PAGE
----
Dec. 22, 2002
by David Kopel
Thanks to everyone who wrote in with ideas for my "Can the Columnist" contest of Dec. 8. Special thanks to those whose mothers raised them properly, and who understand that politeness is just as necessary in e-mail as in printed correspondence. The (non)winners of the contest are the following. For national columnists: Cal Thomas. Locally: Ken Hamblin.
A syndicated columnist since 1984, Thomas took a five-year leave of absence to serve as the spokesman for Jerry Falwell's Moral Majority. Thomas appears in The Denver Post two to three times a month, sometimes on Sundays and sometimes on weekdays. Nationally, more than 500 newspapers run his column.
Some of the reader complaints stemmed from the fact that Thomas is very conservative. But others said that he was just boring. A conservative letter writer said that Thomas is neither "profound" nor "deep."
Such complaints have some merit. Thomas is an entirely competent writer, but rarely dazzling in his style. His columns make legitimate points, but they rarely advance the story with fresh insights or new reporting. In contrast, Post columnists Al Knight and Diane Carman often call attention to a new issue, rather than merely commenting on an existing one. National columnists William Safire and Robert Novak often report news of political intrigues, or other facts that add to understanding of an issue.
Although Thomas' columns are good but not great, he does fulfill an important diversity niche on the editorial pages. He's one of the very few national columnists who writes from a conservative religious perspective. Indeed, as a Christian conservative, Thomas is virtually alone among major syndicated columnists.
Still, I think the Post could add some zip to its offerings by sometimes replacing Thomas with Dennis Prager. Prager is a Jewish national radio talk-show host based in Los Angeles. You can find his column at Townhall.com, and locally he's carried in the Intermountain Jewish News. More so than Thomas, Prager incorporates formal ethical analysis into his columns, making him especially suitable for a religious conservative columnist slot.
Locally, the Post's Ken Hamblin aroused more reader wrath than anyone else, with Mike Rosen in the Rocky Mountain News coming in second (and me coming in third, for having dared to criticize Maureen Dowd). Hamblin's columns vary greatly in quality. On bad days, they can just be a litany of his opinions; on good days, though, especially when he's writing about local issues, he's very sharp.
As a local black conservative, Hamblin adds a unique perspective that is nearly impossible to replace.
Of course my column only asked for critical opinion, and didn't attempt to measure positive reader support for any columnist. I suspect that Hamblin, like Rosen, has a very loyal base of readers who are grateful for his long record as a conservative voice in Colorado.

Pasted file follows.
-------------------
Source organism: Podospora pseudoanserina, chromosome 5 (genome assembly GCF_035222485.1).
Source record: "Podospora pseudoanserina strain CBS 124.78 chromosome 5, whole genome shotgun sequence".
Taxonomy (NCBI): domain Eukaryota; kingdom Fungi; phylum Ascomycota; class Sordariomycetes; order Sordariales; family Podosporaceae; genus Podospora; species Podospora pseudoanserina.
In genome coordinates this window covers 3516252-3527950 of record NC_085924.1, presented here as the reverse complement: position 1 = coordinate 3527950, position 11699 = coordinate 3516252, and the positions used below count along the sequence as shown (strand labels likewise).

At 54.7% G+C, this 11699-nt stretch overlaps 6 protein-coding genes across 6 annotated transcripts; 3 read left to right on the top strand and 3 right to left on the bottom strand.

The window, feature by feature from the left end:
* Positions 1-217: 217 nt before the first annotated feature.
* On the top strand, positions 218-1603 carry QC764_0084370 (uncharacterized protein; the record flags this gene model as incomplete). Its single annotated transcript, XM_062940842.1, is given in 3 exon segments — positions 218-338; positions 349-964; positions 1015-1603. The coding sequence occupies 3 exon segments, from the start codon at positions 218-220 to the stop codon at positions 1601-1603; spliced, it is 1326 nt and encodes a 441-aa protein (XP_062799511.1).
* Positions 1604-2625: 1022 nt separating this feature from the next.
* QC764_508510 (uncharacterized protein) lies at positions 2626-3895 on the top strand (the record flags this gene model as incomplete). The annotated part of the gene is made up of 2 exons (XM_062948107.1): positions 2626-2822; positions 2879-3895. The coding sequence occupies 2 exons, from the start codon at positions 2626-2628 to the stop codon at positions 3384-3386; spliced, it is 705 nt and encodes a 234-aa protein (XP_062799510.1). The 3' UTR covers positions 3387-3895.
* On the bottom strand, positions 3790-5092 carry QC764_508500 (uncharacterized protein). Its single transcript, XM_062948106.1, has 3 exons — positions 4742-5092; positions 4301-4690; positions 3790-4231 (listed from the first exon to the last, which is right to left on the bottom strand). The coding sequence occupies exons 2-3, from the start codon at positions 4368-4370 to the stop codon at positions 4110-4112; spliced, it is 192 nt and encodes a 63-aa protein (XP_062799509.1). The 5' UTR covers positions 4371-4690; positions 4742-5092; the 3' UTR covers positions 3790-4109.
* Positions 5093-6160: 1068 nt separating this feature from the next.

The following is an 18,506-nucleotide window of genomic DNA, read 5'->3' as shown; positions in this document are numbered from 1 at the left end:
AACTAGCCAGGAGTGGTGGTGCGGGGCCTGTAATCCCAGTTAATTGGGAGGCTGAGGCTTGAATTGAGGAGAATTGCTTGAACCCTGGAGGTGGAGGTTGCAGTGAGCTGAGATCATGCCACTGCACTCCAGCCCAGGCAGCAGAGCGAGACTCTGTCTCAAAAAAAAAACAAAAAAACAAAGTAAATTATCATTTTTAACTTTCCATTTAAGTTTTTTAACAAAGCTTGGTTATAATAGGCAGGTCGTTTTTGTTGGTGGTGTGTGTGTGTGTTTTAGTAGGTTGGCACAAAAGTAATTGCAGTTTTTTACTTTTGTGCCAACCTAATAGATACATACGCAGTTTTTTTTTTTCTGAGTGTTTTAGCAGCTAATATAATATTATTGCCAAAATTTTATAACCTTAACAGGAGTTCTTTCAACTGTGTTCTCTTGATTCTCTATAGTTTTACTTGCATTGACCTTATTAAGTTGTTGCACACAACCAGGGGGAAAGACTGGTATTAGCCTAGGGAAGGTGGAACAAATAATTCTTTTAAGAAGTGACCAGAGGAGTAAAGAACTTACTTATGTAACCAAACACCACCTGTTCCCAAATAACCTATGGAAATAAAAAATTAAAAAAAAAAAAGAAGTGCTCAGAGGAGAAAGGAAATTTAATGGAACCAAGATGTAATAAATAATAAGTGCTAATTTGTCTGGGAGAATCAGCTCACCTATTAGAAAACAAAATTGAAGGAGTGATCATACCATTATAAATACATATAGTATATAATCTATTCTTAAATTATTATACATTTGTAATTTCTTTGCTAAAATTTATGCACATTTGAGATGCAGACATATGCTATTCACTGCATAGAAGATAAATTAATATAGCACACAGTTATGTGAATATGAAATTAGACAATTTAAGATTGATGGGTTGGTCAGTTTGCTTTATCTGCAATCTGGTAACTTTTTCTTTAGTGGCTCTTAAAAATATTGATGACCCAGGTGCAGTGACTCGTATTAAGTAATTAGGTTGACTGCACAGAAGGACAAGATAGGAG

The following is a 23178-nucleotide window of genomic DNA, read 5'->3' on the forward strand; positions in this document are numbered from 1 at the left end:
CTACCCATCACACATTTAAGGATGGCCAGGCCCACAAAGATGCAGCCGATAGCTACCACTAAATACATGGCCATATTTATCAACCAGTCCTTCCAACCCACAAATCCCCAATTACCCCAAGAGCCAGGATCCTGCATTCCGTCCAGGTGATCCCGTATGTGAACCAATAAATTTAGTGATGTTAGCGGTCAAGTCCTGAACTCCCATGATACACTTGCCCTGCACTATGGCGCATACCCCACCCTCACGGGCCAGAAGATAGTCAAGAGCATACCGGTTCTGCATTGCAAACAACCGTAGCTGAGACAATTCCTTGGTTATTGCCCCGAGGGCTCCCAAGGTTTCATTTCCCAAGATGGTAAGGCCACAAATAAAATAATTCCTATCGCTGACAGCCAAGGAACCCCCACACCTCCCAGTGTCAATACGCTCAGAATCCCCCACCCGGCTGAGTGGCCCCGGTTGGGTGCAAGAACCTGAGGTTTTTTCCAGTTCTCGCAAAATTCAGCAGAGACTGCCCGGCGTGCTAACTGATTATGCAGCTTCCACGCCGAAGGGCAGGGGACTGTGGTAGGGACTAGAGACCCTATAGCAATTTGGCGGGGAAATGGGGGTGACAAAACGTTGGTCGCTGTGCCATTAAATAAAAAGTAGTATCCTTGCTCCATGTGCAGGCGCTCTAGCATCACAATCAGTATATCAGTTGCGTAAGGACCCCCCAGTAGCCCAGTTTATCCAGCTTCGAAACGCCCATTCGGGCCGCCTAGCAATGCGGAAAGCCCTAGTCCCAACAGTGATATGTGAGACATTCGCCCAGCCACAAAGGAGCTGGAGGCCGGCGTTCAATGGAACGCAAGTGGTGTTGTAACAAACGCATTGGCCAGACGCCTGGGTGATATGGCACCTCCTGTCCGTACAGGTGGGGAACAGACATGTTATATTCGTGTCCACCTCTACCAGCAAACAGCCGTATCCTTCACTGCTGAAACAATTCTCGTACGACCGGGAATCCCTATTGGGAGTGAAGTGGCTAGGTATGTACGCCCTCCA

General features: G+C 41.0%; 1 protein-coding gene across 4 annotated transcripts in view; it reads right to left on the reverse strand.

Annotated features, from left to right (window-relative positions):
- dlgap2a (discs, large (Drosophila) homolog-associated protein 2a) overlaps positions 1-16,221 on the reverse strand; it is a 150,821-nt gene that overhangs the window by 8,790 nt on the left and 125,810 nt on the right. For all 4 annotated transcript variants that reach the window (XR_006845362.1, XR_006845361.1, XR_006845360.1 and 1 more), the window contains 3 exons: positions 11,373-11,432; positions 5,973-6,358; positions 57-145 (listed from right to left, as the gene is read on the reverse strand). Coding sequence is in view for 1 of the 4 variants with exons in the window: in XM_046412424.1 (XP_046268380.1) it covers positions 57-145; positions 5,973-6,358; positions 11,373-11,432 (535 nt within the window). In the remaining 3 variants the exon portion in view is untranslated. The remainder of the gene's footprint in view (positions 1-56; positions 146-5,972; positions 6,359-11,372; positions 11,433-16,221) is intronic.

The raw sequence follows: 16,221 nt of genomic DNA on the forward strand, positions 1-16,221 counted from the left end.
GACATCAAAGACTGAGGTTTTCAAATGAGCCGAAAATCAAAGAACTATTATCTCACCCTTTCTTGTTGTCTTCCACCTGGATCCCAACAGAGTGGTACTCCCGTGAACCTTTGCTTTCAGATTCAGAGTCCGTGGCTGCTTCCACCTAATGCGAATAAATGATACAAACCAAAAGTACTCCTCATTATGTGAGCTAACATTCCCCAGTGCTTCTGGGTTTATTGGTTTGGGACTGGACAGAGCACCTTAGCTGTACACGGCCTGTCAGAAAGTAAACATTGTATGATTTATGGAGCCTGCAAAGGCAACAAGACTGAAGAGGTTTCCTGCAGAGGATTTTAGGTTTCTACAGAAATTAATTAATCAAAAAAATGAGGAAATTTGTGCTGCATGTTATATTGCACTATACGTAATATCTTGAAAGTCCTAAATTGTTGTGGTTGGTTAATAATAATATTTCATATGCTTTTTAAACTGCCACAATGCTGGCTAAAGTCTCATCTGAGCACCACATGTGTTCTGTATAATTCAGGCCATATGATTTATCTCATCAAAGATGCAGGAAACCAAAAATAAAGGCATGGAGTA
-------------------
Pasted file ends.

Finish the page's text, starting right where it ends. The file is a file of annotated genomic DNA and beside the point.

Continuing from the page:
For proposed new columnists, the readers sent in plenty of great ideas. Locally, there were suggestions for former U.S. Sen. Hank Brown, and for Ari Armstrong, the publisher of the Web magazine Colorado Freedom Report. Armstrong, with whom I've occasionally co-written articles, would add a libertarian voice to the Post, and he works very hard to add original research to his opinion pieces.
Nationally, some readers wanted to see more of Jacob Sullum (a syndicated libertarian columnist and senior editor of Reason magazine), Joe Sobran (a conservative critic of aggressive American foreign policy), Shelby Steele (a fellow at the Hoover Institution who writes frequently on racial issues for The New York Times and The Wall Street Journal); Larry Elder (black conservative Los Angeles radio host); and Robert George (New York Post/National Review Online).
With the Post no longer running Pat Buchanan, neither paper presents a voice from the isolationist, anti-Israel Old Right.
Occasional columns from Sobran would broaden the editorial range at either paper. Sullum would broaden the range at the Post.
For liberal columnists, some readers wanted to see columns by ex-conservative Arianna Huffington, by Barbara Ehrenreich (a feminist who usually writes for magazines rather than newspapers) and Robert Scheer, a syndicated columnist based in California.
One reader thought that Scheer, who currently appears occasionally in the Post, and weekly in the Boulder Daily Camera, would be a "true progressive voice" who could replace "counterfeit 'liberal' " David Broder.
Scheer's positions are pretty similar to those of Paul Krugman. Scheer is a little less predictable and partisan, though; he endorsed a Republican for U.S. Senate in California (against drug war zealot Dianne Feinstein) and criticized the federal persecution of Microsoft.